What Happens During RBC Indices?
The test for RBC indices involves taking a small sample of blood.
You don’t need to prepare for it. The following steps describe what happens:
- If the blood is taken from a vein inside your
elbow, a healthcare provider will first clean the test area with an antiseptic
and wrap an elastic band around your upper arm to make the vein swell.
- A needle is gently inserted, and blood flows
into a tube.
- When the tube is filled, the healthcare provider
removes the elastic band and then removes the needle.
- A bandage may be placed over the area where the
needle was inserted.
- The sample is then sent to a laboratory for
What Are the Different Parts of RBC Indices?
The RBC indices has three parts:
- mean corpuscular volume (MCV), which is the
average red blood cell size
- mean corpuscular hemoglobin (MCH), which is the
amount of hemoglobin per red blood cell
- mean corpuscular hemoglobin concentration (MCHC),
which is the amount of hemoglobin relative to the size of the cell or
hemoglobin concentration per red blood cell
According to the American
Association for Clinical Chemistry, normal values for RBC indices are:
- The MCV should be 80 to 96 femtoliters.
- The MCH should be 27 to 33 picograms per cell.
- The MCHC should be 33.4 to 35.5 grams per deciliter.
Normal ranges may vary slightly from lab to lab.
What Do the Results Mean?
The RBC indices can help your doctor determine the cause if your
doctor thinks you have anemia. The MCV is the most useful value in the RBC
indices to help determine the type of anemia you may have.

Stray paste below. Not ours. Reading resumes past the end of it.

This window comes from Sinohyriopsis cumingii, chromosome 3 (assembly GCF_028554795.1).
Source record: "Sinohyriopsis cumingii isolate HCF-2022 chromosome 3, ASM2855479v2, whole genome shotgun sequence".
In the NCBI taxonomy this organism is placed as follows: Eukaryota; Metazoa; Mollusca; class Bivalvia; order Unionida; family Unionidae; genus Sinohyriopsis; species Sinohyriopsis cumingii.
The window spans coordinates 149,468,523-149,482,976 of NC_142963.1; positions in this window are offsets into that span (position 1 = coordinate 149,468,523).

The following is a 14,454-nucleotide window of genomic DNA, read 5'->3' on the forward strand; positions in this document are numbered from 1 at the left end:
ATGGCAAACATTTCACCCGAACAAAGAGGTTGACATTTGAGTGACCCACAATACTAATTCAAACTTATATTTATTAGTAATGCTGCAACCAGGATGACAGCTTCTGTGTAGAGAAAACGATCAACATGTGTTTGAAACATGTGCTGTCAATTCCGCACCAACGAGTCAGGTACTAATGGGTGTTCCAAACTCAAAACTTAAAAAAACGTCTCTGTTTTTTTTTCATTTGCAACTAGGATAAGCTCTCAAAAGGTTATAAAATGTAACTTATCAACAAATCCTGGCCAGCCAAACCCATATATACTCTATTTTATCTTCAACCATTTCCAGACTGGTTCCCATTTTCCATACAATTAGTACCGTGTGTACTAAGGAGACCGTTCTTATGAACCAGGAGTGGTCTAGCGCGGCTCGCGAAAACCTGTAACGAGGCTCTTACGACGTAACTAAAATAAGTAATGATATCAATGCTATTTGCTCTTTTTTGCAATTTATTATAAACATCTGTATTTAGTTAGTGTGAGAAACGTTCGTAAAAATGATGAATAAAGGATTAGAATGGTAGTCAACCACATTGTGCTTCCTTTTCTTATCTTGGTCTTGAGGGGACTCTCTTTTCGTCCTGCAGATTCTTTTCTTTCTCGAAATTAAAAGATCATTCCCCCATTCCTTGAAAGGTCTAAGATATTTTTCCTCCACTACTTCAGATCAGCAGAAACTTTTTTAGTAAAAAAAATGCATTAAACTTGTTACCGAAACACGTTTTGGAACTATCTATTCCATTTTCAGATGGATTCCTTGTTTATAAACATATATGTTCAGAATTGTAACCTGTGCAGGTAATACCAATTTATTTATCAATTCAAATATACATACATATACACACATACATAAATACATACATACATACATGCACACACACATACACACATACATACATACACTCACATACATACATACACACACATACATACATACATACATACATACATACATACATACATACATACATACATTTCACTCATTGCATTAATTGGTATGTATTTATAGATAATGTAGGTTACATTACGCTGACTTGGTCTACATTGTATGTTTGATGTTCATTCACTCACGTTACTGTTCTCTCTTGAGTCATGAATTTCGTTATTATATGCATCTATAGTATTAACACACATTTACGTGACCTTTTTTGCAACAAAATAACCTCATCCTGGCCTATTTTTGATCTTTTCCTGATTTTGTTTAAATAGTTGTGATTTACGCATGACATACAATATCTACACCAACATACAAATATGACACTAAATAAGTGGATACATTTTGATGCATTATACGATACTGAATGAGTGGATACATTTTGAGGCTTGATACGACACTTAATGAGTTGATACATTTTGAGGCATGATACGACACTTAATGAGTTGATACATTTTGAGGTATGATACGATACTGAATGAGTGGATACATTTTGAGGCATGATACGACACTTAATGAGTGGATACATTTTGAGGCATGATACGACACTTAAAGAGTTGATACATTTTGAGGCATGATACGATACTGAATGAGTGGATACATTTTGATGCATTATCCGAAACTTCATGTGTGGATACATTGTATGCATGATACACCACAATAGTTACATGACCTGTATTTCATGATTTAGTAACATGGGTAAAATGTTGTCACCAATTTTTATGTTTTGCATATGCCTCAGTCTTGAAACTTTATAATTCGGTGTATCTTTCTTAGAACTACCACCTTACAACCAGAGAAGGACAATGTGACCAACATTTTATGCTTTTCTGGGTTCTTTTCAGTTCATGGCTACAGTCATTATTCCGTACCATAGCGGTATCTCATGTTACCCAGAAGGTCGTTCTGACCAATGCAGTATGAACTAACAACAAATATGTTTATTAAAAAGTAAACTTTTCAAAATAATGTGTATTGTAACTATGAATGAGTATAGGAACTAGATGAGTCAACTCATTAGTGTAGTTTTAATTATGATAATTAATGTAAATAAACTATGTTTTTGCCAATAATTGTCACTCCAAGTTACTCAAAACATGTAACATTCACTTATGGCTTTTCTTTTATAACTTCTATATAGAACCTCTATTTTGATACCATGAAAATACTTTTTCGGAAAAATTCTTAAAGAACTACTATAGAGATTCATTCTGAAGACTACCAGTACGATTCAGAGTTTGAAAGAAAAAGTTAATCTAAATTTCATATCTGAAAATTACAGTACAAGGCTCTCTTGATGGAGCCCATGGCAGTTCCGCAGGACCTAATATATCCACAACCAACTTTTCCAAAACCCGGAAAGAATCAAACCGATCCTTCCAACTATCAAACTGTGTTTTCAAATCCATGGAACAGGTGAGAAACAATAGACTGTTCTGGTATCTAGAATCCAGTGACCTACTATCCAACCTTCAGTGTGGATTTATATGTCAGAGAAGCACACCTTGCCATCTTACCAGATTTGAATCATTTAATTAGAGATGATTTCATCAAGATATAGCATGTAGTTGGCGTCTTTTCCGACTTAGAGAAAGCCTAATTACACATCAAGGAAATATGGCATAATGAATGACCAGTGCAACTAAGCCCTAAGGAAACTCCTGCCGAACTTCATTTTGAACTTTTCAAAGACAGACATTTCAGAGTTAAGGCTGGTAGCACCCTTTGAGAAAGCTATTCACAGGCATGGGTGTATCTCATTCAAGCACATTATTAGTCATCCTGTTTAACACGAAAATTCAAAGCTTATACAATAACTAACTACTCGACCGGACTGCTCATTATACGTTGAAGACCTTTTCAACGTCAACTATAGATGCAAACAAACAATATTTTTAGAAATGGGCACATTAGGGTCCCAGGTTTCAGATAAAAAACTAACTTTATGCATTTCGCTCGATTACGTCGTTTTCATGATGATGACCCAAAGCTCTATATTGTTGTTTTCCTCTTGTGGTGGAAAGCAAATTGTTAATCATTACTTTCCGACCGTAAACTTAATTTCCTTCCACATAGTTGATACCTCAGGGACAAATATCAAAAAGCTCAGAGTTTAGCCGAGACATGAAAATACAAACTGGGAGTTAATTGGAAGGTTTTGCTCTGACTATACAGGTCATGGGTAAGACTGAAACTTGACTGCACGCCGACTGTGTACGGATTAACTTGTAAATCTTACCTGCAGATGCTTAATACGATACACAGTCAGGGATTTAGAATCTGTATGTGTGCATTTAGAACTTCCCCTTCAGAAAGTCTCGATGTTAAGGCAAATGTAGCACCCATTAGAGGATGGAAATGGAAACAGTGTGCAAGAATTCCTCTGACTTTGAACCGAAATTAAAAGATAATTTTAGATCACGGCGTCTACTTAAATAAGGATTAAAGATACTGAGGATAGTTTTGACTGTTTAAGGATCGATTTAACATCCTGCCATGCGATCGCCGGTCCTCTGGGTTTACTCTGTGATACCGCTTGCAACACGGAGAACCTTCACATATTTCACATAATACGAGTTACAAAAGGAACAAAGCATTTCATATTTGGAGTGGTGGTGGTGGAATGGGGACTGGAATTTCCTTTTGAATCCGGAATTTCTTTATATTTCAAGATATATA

Your doctor will see if your MCV is low, normal, or high to help
determine what is causing your anemia.
The MCV is higher than normal when red blood cells are larger
than normal. This is called macrocytic anemia.
Macrocytic anemia can be caused by:
- B-12 deficiency
- folate deficiency
The MCV will be lower than normal when red blood cells are too
small. This condition is called microcytic anemia.
Microcytic anemia may be caused by:
- iron deficiency, which can be caused by poor
dietary intake of iron, menstrual bleeding, or gastrointestinal bleeding
- lead poisoning
- chronic diseases
If you have a normal MCV, it means that your red blood cells are
normal in size. You can have a normal MCV and still be anemic when there are
too few red blood cells or when other RBC indices are abnormal. This is called
Normocytic anemia occurs when the red blood cells are normal in
size and hemoglobin content, but there are too few of them. This can be caused
- a sudden and significant blood loss
- a prosthetic heart valve
- a tumor
- a chronic disease, such as a kidney disorder or
- aplastic anemia
- a blood infection or sepsis
After the Test
Your doctor may also perform other tests to help them make a
diagnosis. Treatment for any anemia depends on what’s causing it. For example,
if your anemia is caused by a lack of iron, your doctor may advise you to take
iron supplements or change your diet to include more foods that are rich in
iron. If you have an underlying disease that’s causing anemia, treatment for
that disease can often also treat the anemia.
Talk to your doctor if you’re experiencing any of the symptoms of
anemia or if you have any concerns about the results of your CBC or RBC